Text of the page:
March 11, 2022

Does My Child Need to File a Tax Return?

In Family Needs, Tax Planning, Wealth Strategy

Vince Lee
Contributions from: Vince Lee, CFP®, CPA

Your teenager may have had their first job working at the snack shack last summer, and their W2 just arrived in the mail.  Or perhaps you collectively decided to sell some of the gifted Microsoft stock from their custodial account so your teenager could purchase their first car.  Now you’ve received a 1099 and wonder if your child needs to file their own tax return.  We’re here to shed some light on the most common situations in which your dependent child will need to file their own tax return.

A Summer Job or Internship If Paid Over $12,550

If an employer pays your child more than $12,550 (2021 threshold) and you typically claim your child as a dependent on your tax return, your child is required to file their own tax return.

Your child is considered a dependent if they 1) reside with you for more than half the year, 2) provide less than half of their own financial support, and 3) are under the age of 19 at all times during the tax year, or under the age of 24 if a full-time student.  If your child is attending college, you may still claim them as a dependent even though your child does not physically live with you during the year.

The income threshold of $12,550 only applies to “earned income,” which means income generated through a job.

Investment Income Over $1,100

What if your child didn’t have earned income, but instead had significant investment income (the IRS calls this “unearned income”) such as interest and dividends?    We see this situation often — where a parent or grandparent gifts stocks to children.  It’s a great way to introduce them to investing and give a gift that grows over time.  Income from investments in a child’s name (or in a custodial account designed for a minor) is considered “unearned income.”  This includes interest, dividends, and capital gains from the sale of stocks, bonds, or other securities.  If unearned income exceeds $1,100 (2021 threshold), then your child is required to file an income tax return.  If your child is under the age of 19 (or under the age of 24 if a full-time student), you may elect to report your child’s investment income on your return to avoid your child having to file a separate return.  However, if your child’s unearned income exceeds $11,000, they must file their own tax return.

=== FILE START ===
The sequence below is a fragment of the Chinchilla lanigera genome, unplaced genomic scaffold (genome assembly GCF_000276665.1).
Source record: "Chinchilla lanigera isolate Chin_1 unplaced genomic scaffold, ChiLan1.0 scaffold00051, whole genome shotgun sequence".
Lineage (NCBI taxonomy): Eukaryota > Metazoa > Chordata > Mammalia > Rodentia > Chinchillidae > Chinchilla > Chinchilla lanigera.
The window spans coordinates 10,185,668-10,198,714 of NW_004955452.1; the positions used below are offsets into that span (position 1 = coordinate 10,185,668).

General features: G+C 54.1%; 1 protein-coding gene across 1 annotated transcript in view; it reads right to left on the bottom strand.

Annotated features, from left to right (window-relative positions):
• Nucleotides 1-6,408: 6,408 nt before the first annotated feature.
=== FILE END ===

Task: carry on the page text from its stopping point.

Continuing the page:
A More Complex Combination of Earned and Unearned Income

The filing requirements are pretty straightforward if you only have earned income or unearned income.  But what if your child has a combination of both?  In this instance, the income thresholds for filing are lower.  For example, if your child has more than $750 of earned income and over $350 of investment income, then they are required to file an income tax return.

The IRS has a worksheet that can be helpful in determining whether a dependent with earned and unearned income is required to file a tax return.

The IRS website has an online interactive tool that can be helpful in determining if filing a return is needed.

Other Instances Where Your Child May Want To File A Tax Return

Refund or Tax Credit Eligibility: Even if earned income falls below the filling threshold, if the employer withheld taxes, your child may want to file a return as they could be eligible for a refund.  If your child qualifies for any tax credits, this may be another reason your child would want to file a return (although most tax credits require that you are not claimed as a dependent).

IRA Contributions: If your child makes a deductible IRA contribution with their earned income, this will require filing a tax return.  However, contributions to a Roth IRA are excluded from this rule and would not require filing a tax return. We encourage most young savers to start a Roth IRA so they can benefit from tax-free growth over time.  Keep in mind your child can only make an IRA contribution up to the amount of their earned income with a maximum contribution limit of $6,000 per year (2022 limit).

Independent Children: If you don’t claim your child as a dependent on your tax return, they must file if their taxable income exceeds $12,550 from all sources (earned or unearned).

If you have any questions, please reach out to your Coldstream wealth management team.

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